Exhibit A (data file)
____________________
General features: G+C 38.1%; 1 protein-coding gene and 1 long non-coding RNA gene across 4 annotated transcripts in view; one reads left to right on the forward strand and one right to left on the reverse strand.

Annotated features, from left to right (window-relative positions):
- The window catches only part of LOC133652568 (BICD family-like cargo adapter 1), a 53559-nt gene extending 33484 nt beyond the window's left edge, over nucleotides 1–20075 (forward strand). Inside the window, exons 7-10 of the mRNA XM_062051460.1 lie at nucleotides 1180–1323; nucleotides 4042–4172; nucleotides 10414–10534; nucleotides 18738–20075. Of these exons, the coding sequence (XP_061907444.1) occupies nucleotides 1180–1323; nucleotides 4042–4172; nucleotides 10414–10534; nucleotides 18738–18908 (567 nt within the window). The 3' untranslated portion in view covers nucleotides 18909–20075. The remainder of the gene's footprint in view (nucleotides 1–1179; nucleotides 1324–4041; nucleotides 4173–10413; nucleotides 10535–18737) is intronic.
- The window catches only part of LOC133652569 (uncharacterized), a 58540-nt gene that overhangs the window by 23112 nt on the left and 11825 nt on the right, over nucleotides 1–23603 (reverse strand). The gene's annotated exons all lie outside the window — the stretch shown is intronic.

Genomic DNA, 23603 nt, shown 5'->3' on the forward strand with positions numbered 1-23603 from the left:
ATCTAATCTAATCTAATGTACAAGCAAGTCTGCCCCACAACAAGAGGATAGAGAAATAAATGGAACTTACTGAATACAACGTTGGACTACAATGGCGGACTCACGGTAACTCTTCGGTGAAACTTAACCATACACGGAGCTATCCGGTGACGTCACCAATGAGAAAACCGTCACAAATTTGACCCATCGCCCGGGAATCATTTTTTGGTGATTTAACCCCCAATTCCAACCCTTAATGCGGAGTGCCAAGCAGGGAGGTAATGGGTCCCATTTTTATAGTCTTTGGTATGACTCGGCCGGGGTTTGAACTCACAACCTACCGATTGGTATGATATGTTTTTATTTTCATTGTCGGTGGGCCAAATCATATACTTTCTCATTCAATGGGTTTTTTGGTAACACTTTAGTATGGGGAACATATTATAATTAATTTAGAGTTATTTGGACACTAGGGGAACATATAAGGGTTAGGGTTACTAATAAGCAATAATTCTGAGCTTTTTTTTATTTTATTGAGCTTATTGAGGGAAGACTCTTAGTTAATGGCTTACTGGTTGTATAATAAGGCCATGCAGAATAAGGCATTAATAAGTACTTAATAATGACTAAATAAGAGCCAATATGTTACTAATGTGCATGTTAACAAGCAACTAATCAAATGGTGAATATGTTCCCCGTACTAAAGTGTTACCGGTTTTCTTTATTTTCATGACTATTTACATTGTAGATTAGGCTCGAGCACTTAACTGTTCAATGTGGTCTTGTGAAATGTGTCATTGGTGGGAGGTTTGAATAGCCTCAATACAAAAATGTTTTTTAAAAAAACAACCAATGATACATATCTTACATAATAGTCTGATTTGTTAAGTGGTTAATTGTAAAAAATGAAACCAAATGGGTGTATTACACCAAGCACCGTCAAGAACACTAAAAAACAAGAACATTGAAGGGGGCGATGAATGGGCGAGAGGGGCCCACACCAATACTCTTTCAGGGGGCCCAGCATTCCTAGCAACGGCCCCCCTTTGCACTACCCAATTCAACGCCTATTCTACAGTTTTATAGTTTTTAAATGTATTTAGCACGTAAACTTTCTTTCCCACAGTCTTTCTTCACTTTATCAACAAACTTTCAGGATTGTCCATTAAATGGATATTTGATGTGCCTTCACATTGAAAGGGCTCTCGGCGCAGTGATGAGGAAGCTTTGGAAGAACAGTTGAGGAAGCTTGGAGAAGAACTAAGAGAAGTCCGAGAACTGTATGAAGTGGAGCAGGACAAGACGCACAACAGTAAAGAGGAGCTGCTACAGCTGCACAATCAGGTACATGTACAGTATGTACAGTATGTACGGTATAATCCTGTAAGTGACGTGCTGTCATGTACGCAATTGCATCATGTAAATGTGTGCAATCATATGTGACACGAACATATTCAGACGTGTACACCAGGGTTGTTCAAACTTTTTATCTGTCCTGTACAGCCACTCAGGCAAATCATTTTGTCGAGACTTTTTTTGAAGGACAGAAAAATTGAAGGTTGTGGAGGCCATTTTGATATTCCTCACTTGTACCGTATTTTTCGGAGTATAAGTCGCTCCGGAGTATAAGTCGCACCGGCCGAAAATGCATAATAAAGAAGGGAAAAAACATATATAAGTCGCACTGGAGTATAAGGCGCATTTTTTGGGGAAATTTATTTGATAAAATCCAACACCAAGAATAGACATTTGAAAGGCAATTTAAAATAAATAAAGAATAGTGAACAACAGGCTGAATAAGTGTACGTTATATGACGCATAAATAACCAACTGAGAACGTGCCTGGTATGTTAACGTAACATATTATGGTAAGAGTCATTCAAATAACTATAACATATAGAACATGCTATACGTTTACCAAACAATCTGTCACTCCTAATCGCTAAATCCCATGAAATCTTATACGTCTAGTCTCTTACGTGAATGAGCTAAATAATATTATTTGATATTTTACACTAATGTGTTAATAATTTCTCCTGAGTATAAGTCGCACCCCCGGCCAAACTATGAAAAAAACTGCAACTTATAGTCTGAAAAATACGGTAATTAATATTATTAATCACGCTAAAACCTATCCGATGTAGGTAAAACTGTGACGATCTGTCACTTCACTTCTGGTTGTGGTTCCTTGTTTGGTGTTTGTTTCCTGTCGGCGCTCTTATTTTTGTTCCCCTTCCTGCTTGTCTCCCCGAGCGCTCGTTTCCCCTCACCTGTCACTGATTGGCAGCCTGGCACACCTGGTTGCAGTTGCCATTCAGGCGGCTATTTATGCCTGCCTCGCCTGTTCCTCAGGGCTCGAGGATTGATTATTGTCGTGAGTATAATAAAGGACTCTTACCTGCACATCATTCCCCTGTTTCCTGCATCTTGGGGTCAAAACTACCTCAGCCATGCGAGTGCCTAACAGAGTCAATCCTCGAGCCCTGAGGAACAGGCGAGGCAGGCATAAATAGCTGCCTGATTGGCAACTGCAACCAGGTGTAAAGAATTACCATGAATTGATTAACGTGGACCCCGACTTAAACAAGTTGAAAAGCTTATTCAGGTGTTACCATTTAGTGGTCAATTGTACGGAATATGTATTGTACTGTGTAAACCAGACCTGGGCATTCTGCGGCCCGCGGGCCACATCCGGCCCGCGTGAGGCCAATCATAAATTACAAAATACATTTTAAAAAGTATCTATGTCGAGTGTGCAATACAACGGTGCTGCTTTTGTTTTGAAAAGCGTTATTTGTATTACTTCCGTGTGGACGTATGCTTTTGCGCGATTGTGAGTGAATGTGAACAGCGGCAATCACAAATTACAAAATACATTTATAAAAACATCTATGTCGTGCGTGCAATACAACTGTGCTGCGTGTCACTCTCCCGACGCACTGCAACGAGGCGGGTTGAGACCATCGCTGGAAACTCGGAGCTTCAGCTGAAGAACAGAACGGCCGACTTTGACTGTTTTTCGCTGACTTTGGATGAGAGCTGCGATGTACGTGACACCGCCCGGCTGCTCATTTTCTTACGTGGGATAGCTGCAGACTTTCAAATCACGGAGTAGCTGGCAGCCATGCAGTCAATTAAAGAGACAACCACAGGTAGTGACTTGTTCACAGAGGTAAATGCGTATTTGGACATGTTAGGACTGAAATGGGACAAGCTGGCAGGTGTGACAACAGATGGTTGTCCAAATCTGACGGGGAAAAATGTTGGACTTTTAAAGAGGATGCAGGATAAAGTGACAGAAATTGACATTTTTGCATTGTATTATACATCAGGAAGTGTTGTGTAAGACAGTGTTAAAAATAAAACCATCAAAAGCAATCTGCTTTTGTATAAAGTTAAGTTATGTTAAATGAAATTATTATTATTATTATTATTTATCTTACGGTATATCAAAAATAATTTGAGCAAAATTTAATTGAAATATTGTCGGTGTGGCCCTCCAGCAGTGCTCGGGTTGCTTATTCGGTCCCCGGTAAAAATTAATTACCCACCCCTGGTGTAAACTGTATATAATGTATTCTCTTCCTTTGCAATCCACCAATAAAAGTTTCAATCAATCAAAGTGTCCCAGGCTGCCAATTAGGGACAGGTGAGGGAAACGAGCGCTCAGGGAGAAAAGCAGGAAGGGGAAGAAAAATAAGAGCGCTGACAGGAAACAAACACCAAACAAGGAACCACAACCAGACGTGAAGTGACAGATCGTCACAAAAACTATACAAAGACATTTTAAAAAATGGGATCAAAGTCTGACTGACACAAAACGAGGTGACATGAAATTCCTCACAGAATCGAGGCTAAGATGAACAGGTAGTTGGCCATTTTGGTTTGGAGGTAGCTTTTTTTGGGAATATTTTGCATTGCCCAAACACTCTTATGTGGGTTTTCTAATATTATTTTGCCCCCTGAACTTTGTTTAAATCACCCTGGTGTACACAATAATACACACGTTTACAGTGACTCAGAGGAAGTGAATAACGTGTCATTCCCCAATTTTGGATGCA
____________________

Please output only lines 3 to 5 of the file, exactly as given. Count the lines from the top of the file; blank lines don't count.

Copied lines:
- The window catches only part of LOC133652568 (BICD family-like cargo adapter 1), a 53559-nt gene extending 33484 nt beyond the window's left edge, over nucleotides 1–20075 (forward strand). Inside the window, exons 7-10 of the mRNA XM_062051460.1 lie at nucleotides 1180–1323; nucleotides 4042–4172; nucleotides 10414–10534; nucleotides 18738–20075. Of these exons, the coding sequence (XP_061907444.1) occupies nucleotides 1180–1323; nucleotides 4042–4172; nucleotides 10414–10534; nucleotides 18738–18908 (567 nt within the window). The 3' untranslated portion in view covers nucleotides 18909–20075. The remainder of the gene's footprint in view (nucleotides 1–1179; nucleotides 1324–4041; nucleotides 4173–10413; nucleotides 10535–18737) is intronic.
- The window catches only part of LOC133652569 (uncharacterized), a 58540-nt gene that overhangs the window by 23112 nt on the left and 11825 nt on the right, over nucleotides 1–23603 (reverse strand). The gene's annotated exons all lie outside the window — the stretch shown is intronic.

Genomic DNA, 23603 nt, shown 5'->3' on the forward strand with positions numbered 1-23603 from the left: